The Atlantic, Business Channel
A direct blow to Tiger Moms around the world.... The Caplan Theory is a bit like the Ferber method writ large: If you stop worrying and let the kid be for now, everybody will be happier tomorrow.”
Art Caden, Forbes.com
George Mason University economist Bryan Caplan is one of my favorite thinkers.... I agree with the back-cover blurb from Tyler Cowen: Caplan has written one of the best books on parenting, ever. Caplan combines his mastery of the economic way of thinking, a thorough command of the best and most relevant scholarly literature, a passion for his subject, and most importantly, his passion for his children into a book that is truly unique. If you are going to read just one book about parenting, it should be this one.”
Contrarian economist Bryan Caplan takes on family planning and happiness--and turns conventional wisdom on its head.
We've needlessly turned parenting into an unpleasant chore. Parents invest more time and money in their kids than ever, but the shocking lesson of twin and adoption research is that upbringing is much less important than genetics in the long run. These revelations have surprising implications for how we parent and how we spend time with our kids. The big lesson: Mold your kids less and enjoy your life more. Your kids will still turn out fine.
Selfish Reasons to Have More Kids is a book of practical big ideas. How can parents be happier? What can they change--and what do they need to just accept? Which of their worries can parents safely forget? Above all, what is the right number of kids for you to have? You'll never see kids or parenthood the same way again.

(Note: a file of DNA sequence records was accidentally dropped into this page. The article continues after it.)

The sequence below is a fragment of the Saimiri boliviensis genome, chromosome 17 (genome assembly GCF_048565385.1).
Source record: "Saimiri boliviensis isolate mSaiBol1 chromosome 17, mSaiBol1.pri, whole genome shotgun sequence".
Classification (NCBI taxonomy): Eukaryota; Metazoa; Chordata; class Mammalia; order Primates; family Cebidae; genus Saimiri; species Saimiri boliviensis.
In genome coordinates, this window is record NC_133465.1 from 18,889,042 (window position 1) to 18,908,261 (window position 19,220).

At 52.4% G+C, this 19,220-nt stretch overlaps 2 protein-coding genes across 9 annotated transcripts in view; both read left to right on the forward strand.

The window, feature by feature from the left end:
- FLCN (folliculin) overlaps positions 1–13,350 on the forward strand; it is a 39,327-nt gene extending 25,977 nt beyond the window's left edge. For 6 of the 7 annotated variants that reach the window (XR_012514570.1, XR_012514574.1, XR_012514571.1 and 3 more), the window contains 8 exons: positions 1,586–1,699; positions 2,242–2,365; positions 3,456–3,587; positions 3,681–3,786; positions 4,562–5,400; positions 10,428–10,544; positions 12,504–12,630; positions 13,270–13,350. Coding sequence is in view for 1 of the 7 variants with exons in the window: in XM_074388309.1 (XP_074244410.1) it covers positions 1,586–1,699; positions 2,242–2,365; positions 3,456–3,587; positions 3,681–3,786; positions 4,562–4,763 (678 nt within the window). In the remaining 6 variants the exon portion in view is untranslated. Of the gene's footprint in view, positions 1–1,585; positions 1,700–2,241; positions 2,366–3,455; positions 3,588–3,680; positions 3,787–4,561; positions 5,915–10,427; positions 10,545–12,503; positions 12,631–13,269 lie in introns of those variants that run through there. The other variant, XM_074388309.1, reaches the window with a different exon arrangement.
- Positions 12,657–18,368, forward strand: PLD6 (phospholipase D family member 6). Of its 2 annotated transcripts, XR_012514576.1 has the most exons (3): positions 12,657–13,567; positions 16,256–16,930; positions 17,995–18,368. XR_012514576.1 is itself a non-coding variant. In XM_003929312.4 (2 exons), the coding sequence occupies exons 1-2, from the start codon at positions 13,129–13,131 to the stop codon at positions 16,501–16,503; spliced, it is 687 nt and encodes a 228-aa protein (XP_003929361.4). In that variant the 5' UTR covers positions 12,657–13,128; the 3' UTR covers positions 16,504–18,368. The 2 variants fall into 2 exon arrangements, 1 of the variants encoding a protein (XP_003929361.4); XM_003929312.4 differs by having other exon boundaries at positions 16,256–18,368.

Despite its wickedly subversive premise, Mr. Caplans book is cheery and intellectually honest. . . . And the bedrock of his argument is solid: Modern parenting is insane.”Wall Street Journal
About the Author
Bryan Caplan is an Associate Professor of Economics at George Mason University and an adjunct scholar of the Cato Institute. Caplan is also blogger and editor for EconLog, one of the Wall Street Journals Top 25 Economics Blogs. His first book, The Myth of the Rational Voter was named the best political book of the year” by the New York Times, and made the Financial Times list of the Best Books of 2007. In addition, he has written articles for a variety of publications including the New York Times, the Washington Post, and the Wall Street Journal. He lives in Oakton, Virginia, with his wife and their three children.